Generating ii-V-I Progressions Using Diminished Seventh Chords

Chord voicings on guitar are seemingly infinite in number. In an attempt to come up with some new ones, at least for myself, I decided to begin with a diminished seventh chord voicing commonly used by guitarists on the inside four strings (B-F-Ab-D) in first position. This will be my rootless 7b9 chord, in this case G7b9. This will serve as my V chord in a ii-V-I progression in C major. By moving two tones of the diminished seventh chord up a half-step (B to C and Ab to A natural) we can generate the ii chord (Dm7). So B-F-Ab-D (rootless G7b9) becomes C-F-A-D (Dm7). The D and F (root and third of Dm7) remain as common tones.

For my tonic chord (I) I decided to use a Major thirteenth since I do not have many voicings for this particular chord. If the chord is voiced using the seventh, third, thirteenth and ninth we end up with a quartal structure (B-E-A-D) which I happen to like very much. This resolution to the CMaj13 is also accomplished by moving two tones of the G7b9 chromatically. This time one moves up and one moves down. The F (seventh) in the G7b9 resolves down to E (third of CMaj13) as it would traditionally and the Ab resolves up to A natural, giving us the sixth or thirteenth of the CMaj13 chord. The B and D (seventh and ninth of CMaj13) remain as common tones.

I also decided to duplicate this exactly on the first four strings as well, which as we all know will give us a completely new set of fingerings for the same chords.

The third and sixth lines of the examples utilize the voicings shown in the two lines immediately above these lines but laid out in a pleasant descending pattern that makes it a bit more enjoyable to practice.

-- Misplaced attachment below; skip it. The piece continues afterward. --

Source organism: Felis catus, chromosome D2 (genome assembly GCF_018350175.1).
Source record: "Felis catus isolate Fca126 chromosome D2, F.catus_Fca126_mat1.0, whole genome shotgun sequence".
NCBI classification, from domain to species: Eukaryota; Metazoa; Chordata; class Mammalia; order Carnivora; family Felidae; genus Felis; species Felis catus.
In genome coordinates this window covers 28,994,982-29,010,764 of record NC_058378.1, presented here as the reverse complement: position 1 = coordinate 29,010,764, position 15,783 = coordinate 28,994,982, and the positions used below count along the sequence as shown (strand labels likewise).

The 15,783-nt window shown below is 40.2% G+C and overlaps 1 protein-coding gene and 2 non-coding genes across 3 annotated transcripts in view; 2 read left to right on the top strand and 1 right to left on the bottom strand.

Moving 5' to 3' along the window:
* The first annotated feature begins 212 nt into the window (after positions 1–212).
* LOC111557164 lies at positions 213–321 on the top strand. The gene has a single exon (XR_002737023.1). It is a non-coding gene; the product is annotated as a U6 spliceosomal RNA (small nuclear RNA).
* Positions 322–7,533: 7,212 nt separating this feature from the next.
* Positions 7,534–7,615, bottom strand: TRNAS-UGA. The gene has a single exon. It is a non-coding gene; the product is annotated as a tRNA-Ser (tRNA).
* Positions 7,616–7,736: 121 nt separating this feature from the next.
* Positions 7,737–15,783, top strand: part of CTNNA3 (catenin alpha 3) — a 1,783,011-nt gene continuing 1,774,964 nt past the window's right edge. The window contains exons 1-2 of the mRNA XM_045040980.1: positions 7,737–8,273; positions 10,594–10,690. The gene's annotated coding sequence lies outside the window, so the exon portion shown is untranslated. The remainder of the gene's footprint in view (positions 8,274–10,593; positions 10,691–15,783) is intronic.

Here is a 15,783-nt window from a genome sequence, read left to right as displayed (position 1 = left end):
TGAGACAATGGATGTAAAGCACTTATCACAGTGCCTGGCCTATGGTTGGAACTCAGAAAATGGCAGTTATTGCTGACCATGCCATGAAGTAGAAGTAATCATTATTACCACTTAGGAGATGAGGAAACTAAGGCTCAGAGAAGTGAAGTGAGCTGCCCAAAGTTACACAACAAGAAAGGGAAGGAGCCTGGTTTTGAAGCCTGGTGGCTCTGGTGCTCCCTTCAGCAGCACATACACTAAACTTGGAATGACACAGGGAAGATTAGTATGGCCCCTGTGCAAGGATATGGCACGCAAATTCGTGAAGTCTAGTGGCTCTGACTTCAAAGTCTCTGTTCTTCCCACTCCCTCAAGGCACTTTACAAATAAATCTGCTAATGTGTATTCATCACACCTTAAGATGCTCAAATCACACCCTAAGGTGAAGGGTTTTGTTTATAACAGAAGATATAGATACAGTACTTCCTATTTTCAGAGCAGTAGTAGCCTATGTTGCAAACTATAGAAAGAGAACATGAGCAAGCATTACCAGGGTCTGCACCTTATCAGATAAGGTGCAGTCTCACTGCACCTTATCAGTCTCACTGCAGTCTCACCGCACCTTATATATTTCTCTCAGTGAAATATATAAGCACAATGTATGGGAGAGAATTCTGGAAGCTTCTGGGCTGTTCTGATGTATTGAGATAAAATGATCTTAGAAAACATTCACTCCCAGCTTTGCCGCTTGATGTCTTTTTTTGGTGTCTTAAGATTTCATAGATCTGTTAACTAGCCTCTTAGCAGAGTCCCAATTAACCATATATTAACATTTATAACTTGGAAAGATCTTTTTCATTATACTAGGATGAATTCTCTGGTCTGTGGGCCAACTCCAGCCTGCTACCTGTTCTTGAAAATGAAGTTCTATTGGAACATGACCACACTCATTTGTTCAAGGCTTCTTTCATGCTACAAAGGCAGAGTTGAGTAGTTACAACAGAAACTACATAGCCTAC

Notice that since we are using the root position as well as the three inversions of the diminished seventh chord as our starting point for these voicings we are generating root position, first, second and third inversions of the Dm7 (ii) chord as well as inversions of the quartal structure (tonic). By placing these chords into a common context (ii-V-I) the hope is that they will more easily become incorporated into your chord vocabulary. I have found that learning chords out of context, as in say learning inversions for each separate chord type in various positions, to be a waste of time.

Most everything is quite playable with the one exception of the CMaj13 voicing at the end of measure two, although if you hold the two common tones (D and B) of the preceding G7b9 with fingers two and one respectively, then add in the A and E of the CMaj13 with fingers four and three it is not so bad.

As with most everything it is always a good idea to transpose these voicings through all the major keys. Get used to how the fingers move from chord to chord within the groups of three through repetition and transposition becomes quite easy.

I hope you find some new and interesting voicings here. We will take up ii-V-i in minor keys in the next edition.


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